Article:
Labour leader Sir Keir Starmer yesterday ruled out the possibility that the UK would re-join the European Union under a Labour government. In his speech to the Centre for European Reform, he vowed to “move on from arguments of the past” and would aim to “make Brexit work”, saying that Labour would not push for the UK to re-join the single market or the customs union, or to become looped into free movement rules.
Starmer Outlines Brexit Position
The overwhelming theme of the speech was a stated desire to “go forwards, not backwards”, as the Labour leader explained the Conservative Brexit deal was leading to economic stagnation. He said that rather than looking backwards, Labour would be focused on “unblocking” the deal of this government, by removing barriers to trade with the EU and taking steps to resolve issues around the Northern Ireland protocol. He also suggested that the EU would be more likely to negotiate with a Labour government, perceiving him as a more “honest broker”.
Sir Keir said: “The government have missed Brexit opportunities time and time again. It beggars belief that during a cost of living crisis that they still haven’t cut VAT on energy bills.
“Labour will be sharper than this. We will use our flexibility outside of the EU to ensure British regulation is adapted to suit British needs.”
While the speech was primarily designed to step up the pressure on Boris Johnson over his handling of Brexit, it also sought to put to rest internal divisions within the Labour party over what a Labour government would do on this issue.
Last week, London Mayor Sadiq Khan suggested that the UK should look to re-join the EU single market, arguing that Brexit was “the biggest piece of self-inflicted harm ever done to a country.”
Starmer has faced some criticism in recent months over his hesitancy to attack the Prime Minister on the topic, in part because of his own history of very diverse beliefs on the issue. He has previously pushed for a second referendum and the return of free movement, but then reversed his position a year later. As Shadow Brexit Secretary in Jeremy Corbyn’s Shadow Cabinet, Starmer said that the party should advocate to stay in the EU in any second referendum.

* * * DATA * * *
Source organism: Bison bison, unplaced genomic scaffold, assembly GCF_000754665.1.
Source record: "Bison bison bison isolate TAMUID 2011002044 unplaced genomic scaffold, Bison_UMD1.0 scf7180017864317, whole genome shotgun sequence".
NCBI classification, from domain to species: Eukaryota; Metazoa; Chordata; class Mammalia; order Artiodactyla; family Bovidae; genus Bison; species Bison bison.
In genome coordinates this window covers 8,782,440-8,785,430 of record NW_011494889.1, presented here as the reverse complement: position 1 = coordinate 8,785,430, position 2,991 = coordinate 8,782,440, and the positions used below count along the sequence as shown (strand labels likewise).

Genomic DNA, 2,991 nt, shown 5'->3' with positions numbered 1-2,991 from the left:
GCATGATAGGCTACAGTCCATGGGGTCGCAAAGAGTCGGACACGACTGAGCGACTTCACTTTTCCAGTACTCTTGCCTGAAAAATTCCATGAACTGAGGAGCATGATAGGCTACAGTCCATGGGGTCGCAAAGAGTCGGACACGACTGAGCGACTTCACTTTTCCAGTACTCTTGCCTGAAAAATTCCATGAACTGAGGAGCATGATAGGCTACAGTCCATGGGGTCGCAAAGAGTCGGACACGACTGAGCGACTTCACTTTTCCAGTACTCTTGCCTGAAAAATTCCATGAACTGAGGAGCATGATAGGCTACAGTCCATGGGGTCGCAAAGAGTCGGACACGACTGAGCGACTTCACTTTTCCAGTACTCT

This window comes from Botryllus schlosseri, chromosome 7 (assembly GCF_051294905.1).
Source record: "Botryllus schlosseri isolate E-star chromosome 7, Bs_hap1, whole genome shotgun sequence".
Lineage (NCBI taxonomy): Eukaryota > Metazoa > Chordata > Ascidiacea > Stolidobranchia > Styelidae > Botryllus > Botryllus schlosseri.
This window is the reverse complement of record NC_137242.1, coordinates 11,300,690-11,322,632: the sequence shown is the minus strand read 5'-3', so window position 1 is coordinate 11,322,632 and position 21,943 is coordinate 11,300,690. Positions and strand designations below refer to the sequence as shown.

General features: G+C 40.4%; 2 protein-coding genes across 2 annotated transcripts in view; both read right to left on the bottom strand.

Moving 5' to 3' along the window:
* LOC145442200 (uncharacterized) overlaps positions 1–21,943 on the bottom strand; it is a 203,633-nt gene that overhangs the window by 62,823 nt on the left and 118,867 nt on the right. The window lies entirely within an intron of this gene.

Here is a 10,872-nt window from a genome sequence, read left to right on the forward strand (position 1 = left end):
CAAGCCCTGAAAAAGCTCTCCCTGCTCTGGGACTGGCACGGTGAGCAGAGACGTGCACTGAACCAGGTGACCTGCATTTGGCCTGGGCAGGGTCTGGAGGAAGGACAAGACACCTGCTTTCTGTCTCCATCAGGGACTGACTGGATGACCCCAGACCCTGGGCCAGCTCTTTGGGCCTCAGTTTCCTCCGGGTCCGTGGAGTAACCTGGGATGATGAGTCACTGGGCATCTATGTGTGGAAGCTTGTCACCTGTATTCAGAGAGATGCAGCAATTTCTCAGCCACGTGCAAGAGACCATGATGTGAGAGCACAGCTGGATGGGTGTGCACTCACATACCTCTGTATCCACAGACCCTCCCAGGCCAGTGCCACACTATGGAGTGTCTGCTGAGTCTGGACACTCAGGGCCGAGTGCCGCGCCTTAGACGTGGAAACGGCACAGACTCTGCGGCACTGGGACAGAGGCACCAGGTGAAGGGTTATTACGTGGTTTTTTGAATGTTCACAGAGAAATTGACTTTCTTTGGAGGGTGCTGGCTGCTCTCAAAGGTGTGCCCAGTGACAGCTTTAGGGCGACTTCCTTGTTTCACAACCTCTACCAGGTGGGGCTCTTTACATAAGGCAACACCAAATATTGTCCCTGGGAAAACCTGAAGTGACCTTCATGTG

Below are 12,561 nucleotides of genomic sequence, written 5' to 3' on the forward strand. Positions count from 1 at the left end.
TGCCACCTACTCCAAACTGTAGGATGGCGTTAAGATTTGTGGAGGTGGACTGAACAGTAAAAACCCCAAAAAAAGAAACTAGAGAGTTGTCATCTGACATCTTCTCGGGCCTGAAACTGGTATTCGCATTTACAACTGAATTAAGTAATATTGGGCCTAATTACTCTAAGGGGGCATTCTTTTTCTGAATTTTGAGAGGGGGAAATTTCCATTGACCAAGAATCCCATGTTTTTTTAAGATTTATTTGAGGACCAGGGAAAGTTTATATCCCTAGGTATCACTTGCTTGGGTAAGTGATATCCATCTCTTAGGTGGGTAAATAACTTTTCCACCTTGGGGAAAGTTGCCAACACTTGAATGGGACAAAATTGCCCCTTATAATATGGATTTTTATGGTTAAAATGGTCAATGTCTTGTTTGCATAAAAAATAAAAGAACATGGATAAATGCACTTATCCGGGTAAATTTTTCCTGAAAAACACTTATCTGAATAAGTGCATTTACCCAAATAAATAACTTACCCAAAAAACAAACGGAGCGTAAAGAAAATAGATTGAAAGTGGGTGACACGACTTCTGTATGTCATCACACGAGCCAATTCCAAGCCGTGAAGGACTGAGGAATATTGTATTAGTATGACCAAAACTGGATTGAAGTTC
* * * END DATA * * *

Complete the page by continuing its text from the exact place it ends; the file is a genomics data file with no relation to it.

However Starmer hopes that this speech will turn a political leaf of sorts, allowing him to renew criticism of the Government for their handling of Brexit, and in particular recent controversies around the Northern Ireland protocol, without being accused of secretly wanting Labour to re-join the EU.
Ben Bradshaw, a leading pro-EU voice within the Labour party described Starmer’s approach as “absolutely right”. He said: “There is no prospect of us re-joining the EU, single market or customs union anytime soon, not least because [Boris] Johnson has so completely destroyed trust with our European neighbours that any such move would be on far worse terms than those we had before we left.
“There is, however, plenty that we can do to reduce the enormous damage being done to our economy and our relationship with our allies, by fixing the many problems with Johnson’s botched Brexit deal.”
At a very fundamental level, Brexit is never an issue that Labour have concretely owned, or made their stance indisputably clear. Even during campaigning for the referendum, Jeremy Corbyn remained conspicuously quiet on the issue, and ever since the party has had to wrestle with accepting the result of the referendum, despite the vast majority of their MPs being self-described pro-EU.
However, this speech looks to turn the page on this, to make peace with Brexit. This will be a key move in Labour’s attempts to reclaim the support of ‘Red Wall’ voters that turned blue in 2019, many of whom voted for Brexit in extremely high numbers. In nailing Labour’s colours to the mast on this issue, he will hope to build trust in these areas again.